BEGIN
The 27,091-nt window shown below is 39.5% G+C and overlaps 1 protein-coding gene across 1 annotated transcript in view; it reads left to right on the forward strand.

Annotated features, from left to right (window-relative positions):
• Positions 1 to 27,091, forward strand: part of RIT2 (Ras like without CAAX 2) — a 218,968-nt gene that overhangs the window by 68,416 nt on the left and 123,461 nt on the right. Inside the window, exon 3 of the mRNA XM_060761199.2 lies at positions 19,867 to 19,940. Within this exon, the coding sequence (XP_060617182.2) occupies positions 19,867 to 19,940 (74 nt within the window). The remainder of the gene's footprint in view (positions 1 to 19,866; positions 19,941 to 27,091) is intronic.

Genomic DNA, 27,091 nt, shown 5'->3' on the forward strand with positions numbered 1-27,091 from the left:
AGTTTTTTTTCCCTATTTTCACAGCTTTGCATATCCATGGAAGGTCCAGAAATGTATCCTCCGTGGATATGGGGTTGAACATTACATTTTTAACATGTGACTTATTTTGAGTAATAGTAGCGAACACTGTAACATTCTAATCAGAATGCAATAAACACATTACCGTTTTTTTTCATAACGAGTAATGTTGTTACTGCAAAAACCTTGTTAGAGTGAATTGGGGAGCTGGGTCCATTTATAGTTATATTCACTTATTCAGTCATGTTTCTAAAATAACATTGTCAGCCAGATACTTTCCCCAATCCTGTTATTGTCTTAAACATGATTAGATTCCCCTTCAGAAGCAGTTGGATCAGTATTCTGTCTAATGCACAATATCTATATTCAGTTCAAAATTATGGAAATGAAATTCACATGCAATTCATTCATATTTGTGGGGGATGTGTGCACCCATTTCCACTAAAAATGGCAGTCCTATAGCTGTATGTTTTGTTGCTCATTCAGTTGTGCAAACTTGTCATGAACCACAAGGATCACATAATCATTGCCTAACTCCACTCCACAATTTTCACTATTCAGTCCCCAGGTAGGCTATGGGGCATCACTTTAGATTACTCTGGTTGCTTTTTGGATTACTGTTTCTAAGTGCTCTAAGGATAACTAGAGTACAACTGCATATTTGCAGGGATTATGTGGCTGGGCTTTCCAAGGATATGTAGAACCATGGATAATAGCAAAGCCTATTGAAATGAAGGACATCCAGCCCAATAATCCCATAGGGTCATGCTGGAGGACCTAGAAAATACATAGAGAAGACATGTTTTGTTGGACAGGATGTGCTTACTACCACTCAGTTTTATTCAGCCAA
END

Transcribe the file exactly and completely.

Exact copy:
The 27,091-nt window shown below is 39.5% G+C and overlaps 1 protein-coding gene across 1 annotated transcript in view; it reads left to right on the forward strand.

Annotated features, from left to right (window-relative positions):
• Positions 1 to 27,091, forward strand: part of RIT2 (Ras like without CAAX 2) — a 218,968-nt gene that overhangs the window by 68,416 nt on the left and 123,461 nt on the right. Inside the window, exon 3 of the mRNA XM_060761199.2 lies at positions 19,867 to 19,940. Within this exon, the coding sequence (XP_060617182.2) occupies positions 19,867 to 19,940 (74 nt within the window). The remainder of the gene's footprint in view (positions 1 to 19,866; positions 19,941 to 27,091) is intronic.

Genomic DNA, 27,091 nt, shown 5'->3' on the forward strand with positions numbered 1-27,091 from the left:
AGTTTTTTTTCCCTATTTTCACAGCTTTGCATATCCATGGAAGGTCCAGAAATGTATCCTCCGTGGATATGGGGTTGAACATTACATTTTTAACATGTGACTTATTTTGAGTAATAGTAGCGAACACTGTAACATTCTAATCAGAATGCAATAAACACATTACCGTTTTTTTTCATAACGAGTAATGTTGTTACTGCAAAAACCTTGTTAGAGTGAATTGGGGAGCTGGGTCCATTTATAGTTATATTCACTTATTCAGTCATGTTTCTAAAATAACATTGTCAGCCAGATACTTTCCCCAATCCTGTTATTGTCTTAAACATGATTAGATTCCCCTTCAGAAGCAGTTGGATCAGTATTCTGTCTAATGCACAATATCTATATTCAGTTCAAAATTATGGAAATGAAATTCACATGCAATTCATTCATATTTGTGGGGGATGTGTGCACCCATTTCCACTAAAAATGGCAGTCCTATAGCTGTATGTTTTGTTGCTCATTCAGTTGTGCAAACTTGTCATGAACCACAAGGATCACATAATCATTGCCTAACTCCACTCCACAATTTTCACTATTCAGTCCCCAGGTAGGCTATGGGGCATCACTTTAGATTACTCTGGTTGCTTTTTGGATTACTGTTTCTAAGTGCTCTAAGGATAACTAGAGTACAACTGCATATTTGCAGGGATTATGTGGCTGGGCTTTCCAAGGATATGTAGAACCATGGATAATAGCAAAGCCTATTGAAATGAAGGACATCCAGCCCAATAATCCCATAGGGTCATGCTGGAGGACCTAGAAAATACATAGAGAAGACATGTTTTGTTGGACAGGATGTGCTTACTACCACTCAGTTTTATTCAGCCAA